We’ve put robots on both the moon and mars, but scientists have never tried to soft-land a robot on a comet–until now. In this episode of The Countdown, we cover everything you need to know about the European Space Agency’s groundbreaking Rosetta mission.
It’s summer in the northern hemisphere of a small, damp, planet orbiting a middle-aged star in a spiral galaxy of matter enjoying a brief heyday before colliding with another galaxy in some 4 billion orbits of the same small, damp, planet.
What happens when you make a low-level flyby of a cometary nucleus? You get jaw-dropping images. The above 2-shot mosaic of Comet 67P/Churyumov-Gerasimenko was taken by ESA’s Rosetta orbiter at an effective altitude of just 19.9 kilometers.
It is not enough to see the ugliness of 2014 overcome by the grind of time and the ball drop of New Year’s Eve. We should want the exhausting and terrible year to be overcome by memories of 2014′s hope, love and beauty, just as in this Baroque era painting by French artist Simon Vouet.
Probably not, but just possibly yes. One of the reasons that the search for life elsewhere in the universe is so exciting is that it would take only one chance discovery, one lucky break, for all the walls to come tumbling down.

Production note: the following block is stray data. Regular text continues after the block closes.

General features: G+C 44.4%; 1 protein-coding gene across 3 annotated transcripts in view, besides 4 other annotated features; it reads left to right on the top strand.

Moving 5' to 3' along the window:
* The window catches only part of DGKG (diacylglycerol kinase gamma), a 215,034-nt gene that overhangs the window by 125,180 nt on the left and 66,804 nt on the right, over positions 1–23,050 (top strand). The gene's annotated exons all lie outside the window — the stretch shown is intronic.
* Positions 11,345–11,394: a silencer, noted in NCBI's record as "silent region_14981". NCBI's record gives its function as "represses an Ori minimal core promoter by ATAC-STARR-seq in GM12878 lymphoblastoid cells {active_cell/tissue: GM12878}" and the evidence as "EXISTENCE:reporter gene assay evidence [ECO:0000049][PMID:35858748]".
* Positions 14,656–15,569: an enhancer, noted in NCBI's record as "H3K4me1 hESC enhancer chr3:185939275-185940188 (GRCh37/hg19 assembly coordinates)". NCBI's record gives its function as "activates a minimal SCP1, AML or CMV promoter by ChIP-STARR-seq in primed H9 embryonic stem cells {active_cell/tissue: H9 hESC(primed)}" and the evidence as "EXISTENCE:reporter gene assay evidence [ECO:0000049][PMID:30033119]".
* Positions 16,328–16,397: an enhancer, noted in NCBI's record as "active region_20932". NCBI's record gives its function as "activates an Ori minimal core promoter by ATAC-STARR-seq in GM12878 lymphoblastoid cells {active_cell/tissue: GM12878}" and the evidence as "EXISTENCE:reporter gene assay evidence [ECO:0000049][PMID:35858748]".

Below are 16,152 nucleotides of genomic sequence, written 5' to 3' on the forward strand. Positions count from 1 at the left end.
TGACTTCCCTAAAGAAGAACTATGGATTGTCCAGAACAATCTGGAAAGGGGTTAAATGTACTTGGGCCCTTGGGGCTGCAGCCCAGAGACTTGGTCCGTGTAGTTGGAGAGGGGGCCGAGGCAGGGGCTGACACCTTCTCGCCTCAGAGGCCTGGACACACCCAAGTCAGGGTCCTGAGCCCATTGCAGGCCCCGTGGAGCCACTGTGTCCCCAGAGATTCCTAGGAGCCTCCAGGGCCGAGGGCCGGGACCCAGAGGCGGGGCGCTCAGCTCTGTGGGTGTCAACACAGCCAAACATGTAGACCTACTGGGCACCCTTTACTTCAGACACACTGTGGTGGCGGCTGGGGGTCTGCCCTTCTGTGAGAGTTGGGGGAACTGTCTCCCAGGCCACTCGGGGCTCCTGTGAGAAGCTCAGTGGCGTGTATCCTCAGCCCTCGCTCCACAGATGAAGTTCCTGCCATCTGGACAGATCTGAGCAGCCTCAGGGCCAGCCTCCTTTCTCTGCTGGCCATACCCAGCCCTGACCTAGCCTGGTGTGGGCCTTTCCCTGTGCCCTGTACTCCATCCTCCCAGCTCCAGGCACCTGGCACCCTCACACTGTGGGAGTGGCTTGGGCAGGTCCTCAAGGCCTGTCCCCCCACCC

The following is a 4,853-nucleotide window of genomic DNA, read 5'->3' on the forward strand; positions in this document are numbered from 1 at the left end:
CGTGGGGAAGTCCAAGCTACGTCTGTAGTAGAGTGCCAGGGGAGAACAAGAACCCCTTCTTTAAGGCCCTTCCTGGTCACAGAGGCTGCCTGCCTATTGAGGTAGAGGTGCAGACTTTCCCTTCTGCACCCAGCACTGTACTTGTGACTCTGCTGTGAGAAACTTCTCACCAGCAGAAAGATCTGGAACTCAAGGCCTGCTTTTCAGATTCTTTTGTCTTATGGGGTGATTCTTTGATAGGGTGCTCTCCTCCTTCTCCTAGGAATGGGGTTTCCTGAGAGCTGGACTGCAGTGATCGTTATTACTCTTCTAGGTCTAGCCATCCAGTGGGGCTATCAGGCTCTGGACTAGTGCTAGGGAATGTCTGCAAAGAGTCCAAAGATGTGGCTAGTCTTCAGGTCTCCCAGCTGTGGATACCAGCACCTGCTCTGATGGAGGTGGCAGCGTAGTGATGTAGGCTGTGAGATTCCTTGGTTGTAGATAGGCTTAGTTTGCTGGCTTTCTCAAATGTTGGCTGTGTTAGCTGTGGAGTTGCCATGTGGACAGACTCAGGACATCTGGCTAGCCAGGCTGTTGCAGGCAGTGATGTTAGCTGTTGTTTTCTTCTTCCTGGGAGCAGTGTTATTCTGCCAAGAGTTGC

Over the coming month the European Space Agency’s (ESA) Rosetta mission will fire its main engines no less than eight times to tweak its interplanetary intercept course with Comet Churyumov-Gerasimenko; eventually sidling up to the 4 kilometer wide cometary nucleus at about 7.9 meters per second in early August.
As the European Space Agency’s Philae lander bounced and settled onto the surface of comet 67P/C-G’s crumbly nucleus it wasn’t just space exploration, it was time travel.
After 10 years of flying through space, the Rosetta spacecraft arrives at its target [Infographic]
We live on a spinning and orbiting world, but we don't usually think about our other, greater motions through the cosmos—maybe we should
Scientific discoveries across all fields just keep coming and coming. Here’s a small assortment of goodies from the past couple of weeks.
The European Space Agency's Rosetta spacecraft came out of a three-year hibernation period this winter and is set to attempt a soft-landing on 67P-Churyumov–Gerasimenko in November
Hubble Space Telescope catches the details of a complex cometary breakup as it approaches the sun
A stunning library of comet close-ups
On November 12th 2014 the European Space Agency’s Rosetta mission will eject the small robotic lander Philae on a trajectory that should take it down to the surface of comet 67P/Churyumov-Gerasimenko (or 67P/C-P for short).
El 12 de noviembre del 2014, la misión Rosetta de la Agencia Espacial Europea expulsará el pequeño robot explorador Philae en una trayectoria que deberá llevarlo a la superficie del cometa 67P / Churyumov-Gerasimenko (o 67P / CP).